British Cabinet Account Of 1972 IRA Ceasefire Talks

By Ed Moloney and Bob Mitchell

Thanks to some good detective work at the national archives at Kew, where the British government’s records are stored, my colleague Bob Mitchell unearthed this previously unseen account of the July 1972 talks between the IRA leadership and a British government delegation headed by William Whitelaw, then the NI Secretary.

The talks were the ill-fated culmination of a bi-lateral truce between the IRA and the British forces which began on June 26th, 1972 and they took place at a house in Cheyne Walk, Chelsea owned by then government minister Paul Channon on Friday, July 7th. Although an agreement was reached to meet again on July 14th, the ceasefire broke down two days later in a violent confrontation between British troops and the IRA in the Lenadoon district of West Belfast over the rehousing of Catholic refugees.

The document is an account of the talks given to then prime minister Ted Heath by Whitelaw and Northern Ireland Office official Philip Woodfield, who had earlier met Gerry Adams and Daithi O Connail to arrange details of the ceasefire, and was written up by the personal private secretary of the prime minister Robert Armstrong, who later became Cabinet Secretary when Margaret Thatcher was premier. It was written on the same day the encounter took place and is marked ‘Secret and Personal’, suggesting the distribution of the file may have been limited to a select few cabinet members or even just to Edward Heath.

The document confirms that while the British were prepared to be flexible over the timing of troop withdrawals and an amnesty for IRA prisoners – these were “negotiable”, Armstrong wrote – the issue of Irish national self-determination, or “Declaration of Intent” as the document described it, proved to be the breaking point. The IRA delegation’s leader, Sean MacStiofain demanded the British recognise the right of all the Irish people to determine the future of Ireland.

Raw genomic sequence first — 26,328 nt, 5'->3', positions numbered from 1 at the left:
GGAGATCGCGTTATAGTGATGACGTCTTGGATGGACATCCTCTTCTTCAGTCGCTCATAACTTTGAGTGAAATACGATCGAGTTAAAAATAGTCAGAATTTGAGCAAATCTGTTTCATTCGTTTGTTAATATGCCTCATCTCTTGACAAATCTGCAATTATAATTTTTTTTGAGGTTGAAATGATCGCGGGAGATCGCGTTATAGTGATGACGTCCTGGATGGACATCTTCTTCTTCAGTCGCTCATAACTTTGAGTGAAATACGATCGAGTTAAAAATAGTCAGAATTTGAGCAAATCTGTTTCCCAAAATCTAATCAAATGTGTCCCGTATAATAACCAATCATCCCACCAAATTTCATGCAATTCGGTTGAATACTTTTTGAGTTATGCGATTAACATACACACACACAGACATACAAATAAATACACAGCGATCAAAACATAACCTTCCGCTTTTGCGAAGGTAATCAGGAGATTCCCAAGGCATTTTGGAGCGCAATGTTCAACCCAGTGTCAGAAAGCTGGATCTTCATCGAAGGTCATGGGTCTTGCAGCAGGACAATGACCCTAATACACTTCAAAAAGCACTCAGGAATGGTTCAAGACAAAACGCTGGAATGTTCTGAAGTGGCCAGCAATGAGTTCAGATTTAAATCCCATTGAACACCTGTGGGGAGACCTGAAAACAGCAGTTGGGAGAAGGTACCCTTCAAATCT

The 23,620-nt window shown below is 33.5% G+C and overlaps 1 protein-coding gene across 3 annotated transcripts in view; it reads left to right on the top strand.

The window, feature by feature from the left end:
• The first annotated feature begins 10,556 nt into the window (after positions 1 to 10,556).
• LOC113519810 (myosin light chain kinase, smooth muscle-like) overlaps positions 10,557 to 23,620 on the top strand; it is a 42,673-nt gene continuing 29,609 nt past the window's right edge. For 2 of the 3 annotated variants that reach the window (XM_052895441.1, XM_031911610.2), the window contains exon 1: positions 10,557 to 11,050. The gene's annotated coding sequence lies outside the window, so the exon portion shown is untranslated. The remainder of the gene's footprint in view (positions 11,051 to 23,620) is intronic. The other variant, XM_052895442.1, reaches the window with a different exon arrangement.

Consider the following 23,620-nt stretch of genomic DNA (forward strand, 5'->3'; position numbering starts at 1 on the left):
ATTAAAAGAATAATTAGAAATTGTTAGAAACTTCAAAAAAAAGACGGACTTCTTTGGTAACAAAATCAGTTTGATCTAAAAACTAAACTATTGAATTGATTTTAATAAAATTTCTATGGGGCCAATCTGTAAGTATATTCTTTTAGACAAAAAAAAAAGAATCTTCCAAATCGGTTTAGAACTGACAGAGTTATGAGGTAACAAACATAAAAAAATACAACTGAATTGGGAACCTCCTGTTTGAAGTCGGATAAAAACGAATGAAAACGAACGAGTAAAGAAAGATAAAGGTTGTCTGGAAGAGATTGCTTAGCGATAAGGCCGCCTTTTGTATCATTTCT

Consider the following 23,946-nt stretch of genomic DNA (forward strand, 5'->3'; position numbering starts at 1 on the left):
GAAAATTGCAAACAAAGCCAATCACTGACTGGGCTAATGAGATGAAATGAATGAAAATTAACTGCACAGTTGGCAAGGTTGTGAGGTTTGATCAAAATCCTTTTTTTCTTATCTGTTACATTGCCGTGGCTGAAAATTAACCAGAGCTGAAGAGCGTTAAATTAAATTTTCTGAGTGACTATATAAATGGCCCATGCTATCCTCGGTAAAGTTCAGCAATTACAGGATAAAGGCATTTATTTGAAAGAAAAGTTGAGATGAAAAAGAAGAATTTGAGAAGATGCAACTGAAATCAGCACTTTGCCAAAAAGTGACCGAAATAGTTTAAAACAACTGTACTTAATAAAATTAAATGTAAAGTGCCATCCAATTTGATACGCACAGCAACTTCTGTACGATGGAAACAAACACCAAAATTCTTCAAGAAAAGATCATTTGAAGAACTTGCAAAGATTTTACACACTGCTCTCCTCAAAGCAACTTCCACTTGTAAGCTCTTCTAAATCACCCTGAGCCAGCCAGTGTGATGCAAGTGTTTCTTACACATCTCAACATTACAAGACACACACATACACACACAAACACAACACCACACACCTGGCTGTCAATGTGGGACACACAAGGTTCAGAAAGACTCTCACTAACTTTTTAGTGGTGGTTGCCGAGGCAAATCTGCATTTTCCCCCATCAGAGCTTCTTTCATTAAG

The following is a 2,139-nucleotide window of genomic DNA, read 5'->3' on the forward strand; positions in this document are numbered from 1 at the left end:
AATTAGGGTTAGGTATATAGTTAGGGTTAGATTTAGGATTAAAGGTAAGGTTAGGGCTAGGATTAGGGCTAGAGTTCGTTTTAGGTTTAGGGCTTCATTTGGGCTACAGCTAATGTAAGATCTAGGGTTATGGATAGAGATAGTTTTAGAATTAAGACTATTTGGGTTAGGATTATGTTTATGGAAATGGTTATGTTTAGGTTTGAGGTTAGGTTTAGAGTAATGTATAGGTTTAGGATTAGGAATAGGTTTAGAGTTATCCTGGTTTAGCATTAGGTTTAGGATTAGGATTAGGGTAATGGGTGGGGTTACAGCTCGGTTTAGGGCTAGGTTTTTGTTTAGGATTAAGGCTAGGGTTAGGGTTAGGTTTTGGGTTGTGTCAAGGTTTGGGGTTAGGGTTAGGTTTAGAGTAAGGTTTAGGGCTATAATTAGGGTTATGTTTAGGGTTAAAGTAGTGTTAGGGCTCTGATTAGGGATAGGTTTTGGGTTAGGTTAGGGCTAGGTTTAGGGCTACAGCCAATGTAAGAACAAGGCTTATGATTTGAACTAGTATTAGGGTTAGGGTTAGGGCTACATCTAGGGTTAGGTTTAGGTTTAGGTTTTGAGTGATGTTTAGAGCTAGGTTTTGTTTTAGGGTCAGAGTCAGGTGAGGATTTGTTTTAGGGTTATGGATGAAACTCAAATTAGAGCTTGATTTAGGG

But as Armstrong put the British side: “It was difficult to see how the IRA leaders could accept any reformulation of  the Declaration of Intent which preserved the British Government’s commitment not to alter the status of Northern Ireland except in accordance with the will of the majority of people of Northern Ireland.” In the face of this disagreement Armstrong’s colleague Philip Woodfield predicted the IRA would resume violence “forthwith”, which they did within 48 hours.

The British would have to wait some 26 years, until the Good Friday Agreement of 1998, before an IRA leadership was prepared to take the step outlined by Armstrong. Ironically two of the IRA’s six-man delegation at Cheyne Walk, Gerry Adams and Martin McGuinness would be to the fore in crafting that shift in republican ideology. The document shows that on the crucial issue of Irish self-determination it was not the British who eventually blinked.

Other interesting aspects of the document are: the exchange between the IRA leaders, principally Sean MacStiofain, the Chief of Staff  – who was “very much in charge” according to Armstrong – and the Whitelaw delegation was tape-recorded. Whether this was done openly or secretly and without the knowledge of the IRA delegation is not recorded. Transcripts of the recording, Armstrong wrote, would be made available to Heath by the Monday morning.

Armstrong’s account makes it very clear that the British knew that they were talking at Cheyne Walk with the IRA leadership and the document listed the members of the group’s delegation. This included one “Mr Adams”; the British did however appear to have trouble understanding the Northern accent. Gerry Adams’ then close friend and colleague on the staff of the Belfast Brigade is described as “Mr Bell (or Barl)”. His name was in fact Ivor Bell.

6 responses to “British Cabinet Account Of 1972 IRA Ceasefire Talks

  1. Ed,

    Very cool. Just going over that section in the new draft of the book.thanks!

    Bob.

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